When nothing means anything, what do you grab onto to save yourself?
Drifting aimlessly in a sea of alcohol, coffee, women, and cigarettes, Milanese transplant Leo Gazzara floats through life in Rome, buoyed by his collection of secondhand classic books and a loose network of friends (some similarly disaffected, some seeming to have goals or, at least, cash). Leo’s attempts to create a more structured life—usually involving less alcohol and more employment—occur in waves and begin to take on more urgency when he encounters the troubled but alluring Arianna at a party at the home of more successful (and more settled) friends. Leo and a coasting soul mate, Graziano, mull over the causes of their estrangement from routine life and attempt a concerted effort to rescue themselves from slipping away entirely into adolce vita punctuated by drives to the sea or revivifying showers. Leo’s own efforts to recognize and connect with a meaningful existence rely in no small part on what may be the enduring love of his life: books. Allusions to Proust, James Fenimore Cooper, and other masters echo throughout Calligarich’s short but dense novel. Andre Aciman’s epic foreword to this first American edition provides biographical and bibliographic context for Calligarich’s novel, which was widely rejected before finally being published to acclaim in Italy in 1973 and, though falling in and out of print, developed a cultlike following over the years. The account of a lost generation in Rome in the early 1970s (possibly the children of the children of Hemingway’s lost generation) carries the weight of both family history and generational saga.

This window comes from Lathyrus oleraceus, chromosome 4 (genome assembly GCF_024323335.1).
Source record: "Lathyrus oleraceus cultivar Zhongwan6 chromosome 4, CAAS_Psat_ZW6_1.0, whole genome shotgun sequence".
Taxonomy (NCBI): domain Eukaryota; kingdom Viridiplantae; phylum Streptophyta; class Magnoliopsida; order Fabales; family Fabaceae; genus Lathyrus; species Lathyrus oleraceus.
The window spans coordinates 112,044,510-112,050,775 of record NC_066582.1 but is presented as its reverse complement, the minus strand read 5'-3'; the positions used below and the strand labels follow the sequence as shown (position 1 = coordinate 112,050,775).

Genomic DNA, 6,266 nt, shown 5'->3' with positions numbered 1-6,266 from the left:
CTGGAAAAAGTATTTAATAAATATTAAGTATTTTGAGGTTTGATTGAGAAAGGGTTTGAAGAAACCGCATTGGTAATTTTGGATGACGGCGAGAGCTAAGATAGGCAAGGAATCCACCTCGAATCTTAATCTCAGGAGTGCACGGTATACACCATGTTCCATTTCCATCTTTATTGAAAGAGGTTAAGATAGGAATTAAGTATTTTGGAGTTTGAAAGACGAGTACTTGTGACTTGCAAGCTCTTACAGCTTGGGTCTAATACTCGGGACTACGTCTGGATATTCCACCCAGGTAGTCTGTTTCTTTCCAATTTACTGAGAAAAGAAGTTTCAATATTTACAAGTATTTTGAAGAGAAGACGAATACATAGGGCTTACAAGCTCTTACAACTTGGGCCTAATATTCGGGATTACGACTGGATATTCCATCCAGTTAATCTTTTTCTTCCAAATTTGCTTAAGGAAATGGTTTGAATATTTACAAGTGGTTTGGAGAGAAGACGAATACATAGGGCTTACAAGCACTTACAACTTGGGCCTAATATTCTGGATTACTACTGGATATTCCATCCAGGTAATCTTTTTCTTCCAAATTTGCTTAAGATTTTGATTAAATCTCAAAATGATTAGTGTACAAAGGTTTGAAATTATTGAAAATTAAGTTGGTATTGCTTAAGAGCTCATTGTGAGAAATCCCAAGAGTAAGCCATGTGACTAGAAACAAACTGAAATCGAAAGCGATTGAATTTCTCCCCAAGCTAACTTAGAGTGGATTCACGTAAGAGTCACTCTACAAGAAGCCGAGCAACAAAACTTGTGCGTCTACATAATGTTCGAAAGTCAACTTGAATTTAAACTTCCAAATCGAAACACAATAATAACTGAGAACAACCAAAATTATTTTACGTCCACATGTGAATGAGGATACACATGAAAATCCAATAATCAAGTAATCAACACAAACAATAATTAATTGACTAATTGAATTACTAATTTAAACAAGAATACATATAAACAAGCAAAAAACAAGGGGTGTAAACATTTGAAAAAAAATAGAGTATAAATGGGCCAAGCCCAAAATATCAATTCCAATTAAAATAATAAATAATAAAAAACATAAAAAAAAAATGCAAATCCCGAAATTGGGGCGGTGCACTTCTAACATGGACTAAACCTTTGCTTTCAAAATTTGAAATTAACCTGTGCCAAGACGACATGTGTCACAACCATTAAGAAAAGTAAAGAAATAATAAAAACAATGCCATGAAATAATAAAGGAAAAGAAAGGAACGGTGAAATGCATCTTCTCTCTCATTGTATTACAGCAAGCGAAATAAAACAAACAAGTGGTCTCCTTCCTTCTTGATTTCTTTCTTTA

A portrait of a young man adrift in a world where meaning has been swept away.